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12 Everyday Items That Are Banned Around The World


If there’s one thing that most people would rather not do, it’s getting in trouble for breaking a strange rule. Guidelines are often placed when a government feels that it is in the best interest of its citizens. Sometimes this goes as far as to ban certain things that seem normal to others. Did you know that there have been bans on things that everyone does, such as:

  • Chewing Gum
  • Kissing in Cars
  • Wearing Flip-Flops

All of these things that are done by everyone in some places, were at some point banned in certain locations. Sometimes it was only for a certain period of time before the ban got lifted, and in other cases they were simply strong guidelines.  Regardless, some of these basic everyday items that have been banned have us raising our eyebrows.

From video games to childhood toys, we’ve compiled a list of some of the strangest everyday items that have at one point been banned around the world, while some still are.  

1. Chewing Gum: This was a proposed ban in 1983 as gum was being used to vandalize important city property, such as key holes and elevator buttons. However in 1987 things got a bit more dangerous as people began disposing their gum on the railway system and blocking sensors that controlled doors. In 1992 the ban was put into full effect and today the only gum that people in Singapore can chew is dental and nicotine gum which has to be prescribed by a doctor.

2. Door Knobs: Though it may seem strange, these functioning knobs were banned in Vancouver in order to prevent one from getting stuck. Instead, doors are built with levers so that they can be pushed open.

3. Scrabble: In the ‘80s, the game was banned as Romanian leader Nicolae Ceaușescu thought it was “subversive” and “evil”. However the ban has since been lifted and the country even has a Scrabble Federation that hosts tournaments.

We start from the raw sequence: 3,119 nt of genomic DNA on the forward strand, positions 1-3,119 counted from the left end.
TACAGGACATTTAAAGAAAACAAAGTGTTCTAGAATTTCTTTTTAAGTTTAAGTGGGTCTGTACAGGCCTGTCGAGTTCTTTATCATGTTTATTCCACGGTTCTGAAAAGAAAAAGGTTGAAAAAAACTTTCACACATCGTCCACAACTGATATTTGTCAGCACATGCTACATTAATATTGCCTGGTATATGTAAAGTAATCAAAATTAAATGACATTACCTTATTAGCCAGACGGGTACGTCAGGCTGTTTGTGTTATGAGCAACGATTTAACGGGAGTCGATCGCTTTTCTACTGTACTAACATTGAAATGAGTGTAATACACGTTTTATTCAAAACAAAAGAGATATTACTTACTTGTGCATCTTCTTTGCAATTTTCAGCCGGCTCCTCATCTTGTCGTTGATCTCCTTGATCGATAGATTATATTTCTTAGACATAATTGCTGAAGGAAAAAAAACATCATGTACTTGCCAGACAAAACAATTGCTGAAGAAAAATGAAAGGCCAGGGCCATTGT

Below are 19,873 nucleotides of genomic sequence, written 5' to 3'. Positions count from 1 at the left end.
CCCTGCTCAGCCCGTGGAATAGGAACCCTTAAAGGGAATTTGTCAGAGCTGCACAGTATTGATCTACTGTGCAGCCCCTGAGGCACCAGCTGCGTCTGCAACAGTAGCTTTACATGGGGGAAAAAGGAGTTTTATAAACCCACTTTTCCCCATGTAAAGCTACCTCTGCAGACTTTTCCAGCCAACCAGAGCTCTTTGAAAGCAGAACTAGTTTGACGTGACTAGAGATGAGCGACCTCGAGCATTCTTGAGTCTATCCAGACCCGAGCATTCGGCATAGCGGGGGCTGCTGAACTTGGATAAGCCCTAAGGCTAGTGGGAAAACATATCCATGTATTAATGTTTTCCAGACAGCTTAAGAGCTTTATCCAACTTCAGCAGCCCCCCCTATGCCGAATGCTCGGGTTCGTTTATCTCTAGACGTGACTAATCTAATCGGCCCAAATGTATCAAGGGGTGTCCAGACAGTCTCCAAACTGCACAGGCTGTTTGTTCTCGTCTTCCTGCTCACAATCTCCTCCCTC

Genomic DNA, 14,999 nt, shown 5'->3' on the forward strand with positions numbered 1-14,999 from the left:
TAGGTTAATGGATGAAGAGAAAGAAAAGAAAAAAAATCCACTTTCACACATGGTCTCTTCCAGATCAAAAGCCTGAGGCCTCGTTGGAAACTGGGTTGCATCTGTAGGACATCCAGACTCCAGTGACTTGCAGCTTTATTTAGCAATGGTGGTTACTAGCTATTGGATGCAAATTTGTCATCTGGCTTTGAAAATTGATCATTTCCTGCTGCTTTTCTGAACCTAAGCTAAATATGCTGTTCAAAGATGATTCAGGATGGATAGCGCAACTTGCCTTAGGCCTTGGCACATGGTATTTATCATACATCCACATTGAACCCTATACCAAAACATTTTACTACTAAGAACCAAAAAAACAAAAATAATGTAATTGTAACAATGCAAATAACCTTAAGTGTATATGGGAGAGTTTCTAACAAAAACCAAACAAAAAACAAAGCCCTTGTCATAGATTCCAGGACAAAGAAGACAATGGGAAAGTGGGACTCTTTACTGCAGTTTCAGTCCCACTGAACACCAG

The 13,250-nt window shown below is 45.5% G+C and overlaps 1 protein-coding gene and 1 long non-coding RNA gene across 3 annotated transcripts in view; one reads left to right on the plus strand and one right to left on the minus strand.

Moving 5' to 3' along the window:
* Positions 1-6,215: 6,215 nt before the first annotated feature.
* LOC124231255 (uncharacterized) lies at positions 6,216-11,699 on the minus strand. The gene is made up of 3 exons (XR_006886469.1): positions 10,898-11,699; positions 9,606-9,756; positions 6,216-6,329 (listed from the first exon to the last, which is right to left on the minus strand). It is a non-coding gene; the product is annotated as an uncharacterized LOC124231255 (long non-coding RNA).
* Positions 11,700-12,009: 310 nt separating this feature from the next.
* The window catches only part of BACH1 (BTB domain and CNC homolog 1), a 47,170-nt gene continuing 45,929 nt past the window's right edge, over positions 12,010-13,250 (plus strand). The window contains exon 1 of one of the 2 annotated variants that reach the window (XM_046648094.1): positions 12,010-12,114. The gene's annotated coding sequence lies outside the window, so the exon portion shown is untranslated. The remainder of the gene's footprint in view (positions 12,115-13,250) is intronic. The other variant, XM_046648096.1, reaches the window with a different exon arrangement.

4. Baby Walkers: These are banned in Canada because even though baby walkers seem like harmless tools designed to help babies learn to walk, they can actually have the reverse effect. Children can easily fall down stairs, and have access to things they wouldn’t have before.

5. Furbies: At one point, NSA banned Furbies from their headquarters in fear that confidential information could be shared through the owls mimicking feature. However this was later proved to be a myth.

6. Kinder Surprise Eggs: These tasty chocolates with a fun toy inside have been banned in the USA due to the plastic shell in the center of the chocolate being a choking hazard.

7. Blue Jeans: In North Korea, the popular style has been banned in order to avoid influence of Western Culture.

8. Game Consoles: In the year 2000, China banned all selling of video games and video game consoles in fear that it was having a negative effect on its youth. However with access to online video games this proved ineffective. It wasn’t until 2014 that the ban was lifted.

9. Online Video Games: Banned by South Korea in order to fight the countries video game addiction. The ban was later readjusted to a “Cinderella effect” in which children 16 and under would be locked out of online games between the hours of 12-6 a.m. In 2014, this law was adjusted to allow parents to decide the time limits for their children.

10. Flip-Flops: Banned in Capri, Italy, as they are seen as a “noisy footwear hazard”.

11. Ketchup: Banned in French school cafeterias in order to preserve French culture. The Government views Ketchup as too American and want its youth to learn traditional French recipes.

12. Mannequins: In an attempt to gain control of Western influence, Iran banned businesses from being able to display female mannequins in a curvy nature or without wearing a hijab.


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